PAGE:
Ivy honey is a monofloral variety made from the flower nectar and pollen of the common ivy or English ivy (Hedera helix). Ivy is an evergreen vine that climbs fences, houses, trees and even cliffs. Although an invasive species, the plant is largely used as an ornamental green facade for various buildings. The honey produced from its flowers is strong and somewhat unpleasant, but becomes good-tasting with time. Despite an initial disagreeable taste and smell, it boasts multiple therapeutic properties, notably cough-calming and antibacterial effects.
The honey is a natural contact-antimicrobial, effectively reducing the numbers of certain bacteria it comes into direct contact with and preventing the spread of the infection. Like many other honey varieties, it too is recognized for its effectiveness in managing and helping treat respiratory tract infections, especially coughs and flu. Moreover, it has a tonic, energizing action thanks to its vitamin, mineral and other nutrient content and mild prebiotic effects as a result of its generous content of natural sugars. Taken on an empty stomach, ivy honey is believed to help calm digestive discomfort and support gastritis healing.
The common ivy produces nectar-rich, small, yellow-green, umbrella-like flowers. The nectar is particularly appealing to honey bees because it’s sweet and found in generous amounts and because it’s available from the end of summer till the end of autumn, a time when other food sources for honey bees are scarce. It is not uncommon for ivy to have flowers during winter, if it’s particularly warm. If the honey is left in the bee combs during winter, it will most likely crystallize, becoming difficult to remove. Even when harvested in time, it crystallizes in as little as 2 weeks (it contains up to 80% glucose).
However, for us to enjoy its therapeutic benefits, ivy honey needs to be consumed raw, unheated and utterly unprocessed. Producers and some beekepers are known to cream the honey to make it more convenient to use, but pay attention at the methods they use. Heating at higher temperatures especially can take away all of its beneficial properties. Also, if you are allergic to either ivy pollen or bee enzymes (needed to make the flower nectar into honey), then you need to avoid ivy honey and, in the second case, all bee products, including bee bread, propolis, royal jelly etc.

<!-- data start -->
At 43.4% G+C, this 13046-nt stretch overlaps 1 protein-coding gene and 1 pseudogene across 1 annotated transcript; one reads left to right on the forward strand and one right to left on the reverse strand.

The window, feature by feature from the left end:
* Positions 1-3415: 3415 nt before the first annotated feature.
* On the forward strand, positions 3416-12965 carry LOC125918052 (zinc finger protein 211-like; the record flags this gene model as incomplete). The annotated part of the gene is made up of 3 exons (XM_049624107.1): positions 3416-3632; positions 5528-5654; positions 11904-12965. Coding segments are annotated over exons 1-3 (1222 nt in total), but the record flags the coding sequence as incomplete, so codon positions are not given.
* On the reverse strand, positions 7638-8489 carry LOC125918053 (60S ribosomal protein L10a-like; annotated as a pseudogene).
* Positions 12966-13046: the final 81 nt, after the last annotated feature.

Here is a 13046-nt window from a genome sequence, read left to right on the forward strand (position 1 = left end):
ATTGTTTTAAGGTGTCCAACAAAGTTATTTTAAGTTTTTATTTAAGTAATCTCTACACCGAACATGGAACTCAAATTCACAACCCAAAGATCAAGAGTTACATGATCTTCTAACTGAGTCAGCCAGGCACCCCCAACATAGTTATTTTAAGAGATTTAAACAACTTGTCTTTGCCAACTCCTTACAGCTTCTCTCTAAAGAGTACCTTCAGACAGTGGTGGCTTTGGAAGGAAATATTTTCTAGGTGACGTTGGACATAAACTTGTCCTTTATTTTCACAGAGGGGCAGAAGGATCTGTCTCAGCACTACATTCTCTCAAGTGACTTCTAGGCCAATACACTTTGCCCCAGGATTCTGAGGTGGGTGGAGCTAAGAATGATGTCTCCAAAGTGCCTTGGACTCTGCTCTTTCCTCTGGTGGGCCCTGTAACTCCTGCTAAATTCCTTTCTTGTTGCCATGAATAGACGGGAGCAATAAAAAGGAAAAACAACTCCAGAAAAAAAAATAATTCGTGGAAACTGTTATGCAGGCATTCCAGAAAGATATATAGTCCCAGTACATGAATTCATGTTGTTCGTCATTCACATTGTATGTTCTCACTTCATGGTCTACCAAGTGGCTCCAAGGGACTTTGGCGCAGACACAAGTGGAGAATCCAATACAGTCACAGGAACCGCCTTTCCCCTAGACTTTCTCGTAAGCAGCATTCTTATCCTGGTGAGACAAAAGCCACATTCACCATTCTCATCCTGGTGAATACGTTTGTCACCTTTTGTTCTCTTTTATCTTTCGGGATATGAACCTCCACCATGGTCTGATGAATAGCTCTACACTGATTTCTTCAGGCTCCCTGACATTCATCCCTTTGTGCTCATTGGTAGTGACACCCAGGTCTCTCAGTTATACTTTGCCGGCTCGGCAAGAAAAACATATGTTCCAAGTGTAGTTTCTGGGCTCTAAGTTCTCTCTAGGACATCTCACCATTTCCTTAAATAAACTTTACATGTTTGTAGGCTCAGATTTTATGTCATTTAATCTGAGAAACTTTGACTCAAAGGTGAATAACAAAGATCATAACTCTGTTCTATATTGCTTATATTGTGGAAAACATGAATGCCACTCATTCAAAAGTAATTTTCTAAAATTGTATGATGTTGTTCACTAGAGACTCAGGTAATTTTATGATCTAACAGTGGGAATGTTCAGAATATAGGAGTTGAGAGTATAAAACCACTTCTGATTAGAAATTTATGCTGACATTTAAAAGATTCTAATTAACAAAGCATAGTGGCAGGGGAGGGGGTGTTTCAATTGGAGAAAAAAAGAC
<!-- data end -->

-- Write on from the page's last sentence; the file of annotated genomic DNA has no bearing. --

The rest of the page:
What does ivy honey look like? The freshly harvested and not yet crystallized honey has a medium dark amber color (a brownish yellow). As it granulates, it tends to lose its vivid pigment and takes on a paler color: a milky-yellow with beige-whitish undertones. The creamed varieties have a milky-yellow color and a softer texture than the naturally-crystallized honey which forms rougher crystalls and is difficult to use as it is. Irish ivy honey is ivy honey produced in Ireland and has the same properties and health benefits as the ivy honey produced in other parts of the world.
What does ivy honey smell and taste like? Ivy honey is known to have a disagreable taste and smell in the beginning, but the strong flavor and scent usually fade in a matter of months, leaving behind a pleasant-tasting and smelling honey. The freshly harvested honey has a slight ivy-like smell to it, faintly acidic, some say very similar to the scent of tree of heaven honey (ailanthus), also reputed for its bad scent. The taste is also unpleasant in the beginning, with a very strong herbal flavor, almost like an bad-tasting medicine, but with a moderate taste intensity and persistent aftertaste.
What are the health benefits of ivy honey? This particular variety is highly regarded for its therapeutic action. It has been suggested that the honey gets its medicinal effects from the ivy plant itself, known to possess expectorant, cough-relieving and antimicrobial properties. Here are 7 great uses and benefits of ivy honey: